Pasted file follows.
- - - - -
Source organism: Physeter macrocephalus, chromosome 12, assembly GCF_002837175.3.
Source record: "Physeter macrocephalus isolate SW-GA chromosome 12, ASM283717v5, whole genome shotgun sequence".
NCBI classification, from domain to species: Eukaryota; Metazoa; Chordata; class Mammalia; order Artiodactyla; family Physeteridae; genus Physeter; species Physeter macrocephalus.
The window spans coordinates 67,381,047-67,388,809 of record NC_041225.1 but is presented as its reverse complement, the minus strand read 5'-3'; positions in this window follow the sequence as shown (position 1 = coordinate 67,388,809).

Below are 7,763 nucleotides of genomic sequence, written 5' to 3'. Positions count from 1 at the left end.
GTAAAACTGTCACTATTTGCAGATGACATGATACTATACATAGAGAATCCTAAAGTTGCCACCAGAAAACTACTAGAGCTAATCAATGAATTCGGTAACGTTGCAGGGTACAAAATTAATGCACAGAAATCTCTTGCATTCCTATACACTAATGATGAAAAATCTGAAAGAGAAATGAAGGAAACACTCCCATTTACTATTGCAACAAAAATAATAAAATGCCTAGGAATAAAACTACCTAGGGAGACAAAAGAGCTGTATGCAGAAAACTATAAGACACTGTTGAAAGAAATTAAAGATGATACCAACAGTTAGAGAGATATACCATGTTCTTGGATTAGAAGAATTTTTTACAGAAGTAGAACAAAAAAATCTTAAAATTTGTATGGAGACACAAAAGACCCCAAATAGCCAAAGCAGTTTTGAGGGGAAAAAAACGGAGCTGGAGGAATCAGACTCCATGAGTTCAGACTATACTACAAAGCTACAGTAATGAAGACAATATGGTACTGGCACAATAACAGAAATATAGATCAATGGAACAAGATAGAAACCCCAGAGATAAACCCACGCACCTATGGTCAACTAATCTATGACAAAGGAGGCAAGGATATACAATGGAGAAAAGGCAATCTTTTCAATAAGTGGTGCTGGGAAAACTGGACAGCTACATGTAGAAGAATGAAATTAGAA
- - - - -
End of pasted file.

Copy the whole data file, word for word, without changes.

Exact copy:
Source organism: Physeter macrocephalus, chromosome 12, assembly GCF_002837175.3.
Source record: "Physeter macrocephalus isolate SW-GA chromosome 12, ASM283717v5, whole genome shotgun sequence".
NCBI classification, from domain to species: Eukaryota; Metazoa; Chordata; class Mammalia; order Artiodactyla; family Physeteridae; genus Physeter; species Physeter macrocephalus.
The window spans coordinates 67,381,047-67,388,809 of record NC_041225.1 but is presented as its reverse complement, the minus strand read 5'-3'; positions in this window follow the sequence as shown (position 1 = coordinate 67,388,809).

Below are 7,763 nucleotides of genomic sequence, written 5' to 3'. Positions count from 1 at the left end.
GTAAAACTGTCACTATTTGCAGATGACATGATACTATACATAGAGAATCCTAAAGTTGCCACCAGAAAACTACTAGAGCTAATCAATGAATTCGGTAACGTTGCAGGGTACAAAATTAATGCACAGAAATCTCTTGCATTCCTATACACTAATGATGAAAAATCTGAAAGAGAAATGAAGGAAACACTCCCATTTACTATTGCAACAAAAATAATAAAATGCCTAGGAATAAAACTACCTAGGGAGACAAAAGAGCTGTATGCAGAAAACTATAAGACACTGTTGAAAGAAATTAAAGATGATACCAACAGTTAGAGAGATATACCATGTTCTTGGATTAGAAGAATTTTTTACAGAAGTAGAACAAAAAAATCTTAAAATTTGTATGGAGACACAAAAGACCCCAAATAGCCAAAGCAGTTTTGAGGGGAAAAAAACGGAGCTGGAGGAATCAGACTCCATGAGTTCAGACTATACTACAAAGCTACAGTAATGAAGACAATATGGTACTGGCACAATAACAGAAATATAGATCAATGGAACAAGATAGAAACCCCAGAGATAAACCCACGCACCTATGGTCAACTAATCTATGACAAAGGAGGCAAGGATATACAATGGAGAAAAGGCAATCTTTTCAATAAGTGGTGCTGGGAAAACTGGACAGCTACATGTAGAAGAATGAAATTAGAA